Sunday, June 1, 2003 12:21 PMAppDomains ("application domains")
An AppDomain is a light-weight process. Well, if you actually measure the costs associated with an AppDomain – especially the first one you create, which has some additional costs that are amortized over all subsequent ones – then “light-weight” deserves some explanation:
A Win32 process is heavy-weight compared to a Unix process. A Win32 thread is heavy-weight compared to a Unix thread, particularly if you are using a non-kernel user threads package on Unix. A good design for Windows will create and destroy processes at a low rate, will have a small number of processes, and will have a small number of threads in each process.
Towards the end of V1, we did some capacity testing using ASP.NET. At that time, we were able to squeeze 1000 very simple applications / AppDomains into a single worker process. Presumably that process would have had 50-100 threads active in it, even under heavy load. If we had used OS processes for each application, we would have 1000 CLRs with 1000 GC heaps. More disturbing, we would have at least 10,000 threads. This would reserve 10 GB of VM just for their default 1 MB stacks (though it would only commit a fraction of that memory). All those threads would completely swamp the OS scheduler.
Also, if you execute a lot of processes, it’s key that those processes are filled with shared pages (for example, the same code loaded at the same preferred addresses) rather than private pages (like dynamically allocated data). Unfortunately, JITted code results in private pages. Our NGEN mechanism can be used to create pre-JITted images that can be shared across processes. But NGEN is not a panacea: NGEN images must be explicitly generated; if their dependencies change through versioning, modifications to security policy, etc., then the loader will reject the images as invalid and quietly fall back on JITting; NGEN images improve load time, but they actually insert a small steady-state cost to some operations, due to indirections; and NGEN can do a worse job of achieving locality than JITting and dynamically loading types (at least in the absence of a training scenario).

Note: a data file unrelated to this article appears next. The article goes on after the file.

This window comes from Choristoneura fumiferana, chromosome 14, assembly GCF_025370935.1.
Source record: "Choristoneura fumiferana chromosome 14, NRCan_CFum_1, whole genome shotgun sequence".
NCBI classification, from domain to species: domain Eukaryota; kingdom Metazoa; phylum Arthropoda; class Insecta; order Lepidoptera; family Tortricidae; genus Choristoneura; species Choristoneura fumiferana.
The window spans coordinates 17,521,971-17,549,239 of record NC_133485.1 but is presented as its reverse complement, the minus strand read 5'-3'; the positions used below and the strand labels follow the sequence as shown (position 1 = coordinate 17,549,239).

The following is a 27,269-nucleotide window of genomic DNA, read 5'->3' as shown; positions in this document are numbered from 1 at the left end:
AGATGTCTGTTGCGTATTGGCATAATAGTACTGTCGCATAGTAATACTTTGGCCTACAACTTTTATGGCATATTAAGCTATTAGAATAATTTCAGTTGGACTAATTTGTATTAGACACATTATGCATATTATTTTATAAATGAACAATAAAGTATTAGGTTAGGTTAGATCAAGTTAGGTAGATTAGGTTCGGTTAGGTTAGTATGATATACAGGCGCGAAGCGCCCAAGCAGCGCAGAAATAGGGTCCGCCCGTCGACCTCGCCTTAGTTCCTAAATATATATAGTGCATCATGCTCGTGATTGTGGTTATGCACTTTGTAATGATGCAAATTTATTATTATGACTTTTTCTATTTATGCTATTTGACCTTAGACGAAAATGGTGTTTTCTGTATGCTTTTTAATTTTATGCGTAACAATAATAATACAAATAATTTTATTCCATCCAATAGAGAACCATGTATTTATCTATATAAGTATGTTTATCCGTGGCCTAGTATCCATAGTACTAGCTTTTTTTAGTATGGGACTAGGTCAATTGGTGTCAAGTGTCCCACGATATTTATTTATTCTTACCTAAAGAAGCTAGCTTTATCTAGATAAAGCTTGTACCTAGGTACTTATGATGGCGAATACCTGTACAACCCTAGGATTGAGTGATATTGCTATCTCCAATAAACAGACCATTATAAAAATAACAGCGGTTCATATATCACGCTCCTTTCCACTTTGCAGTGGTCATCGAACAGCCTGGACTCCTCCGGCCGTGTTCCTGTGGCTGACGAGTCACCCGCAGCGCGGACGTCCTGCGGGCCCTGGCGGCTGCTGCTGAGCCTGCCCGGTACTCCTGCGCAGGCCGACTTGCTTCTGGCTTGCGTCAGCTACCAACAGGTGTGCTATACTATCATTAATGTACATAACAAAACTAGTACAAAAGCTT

Over time, I think you’ll see NGEN address many of these limitations and become a core part of our execution story.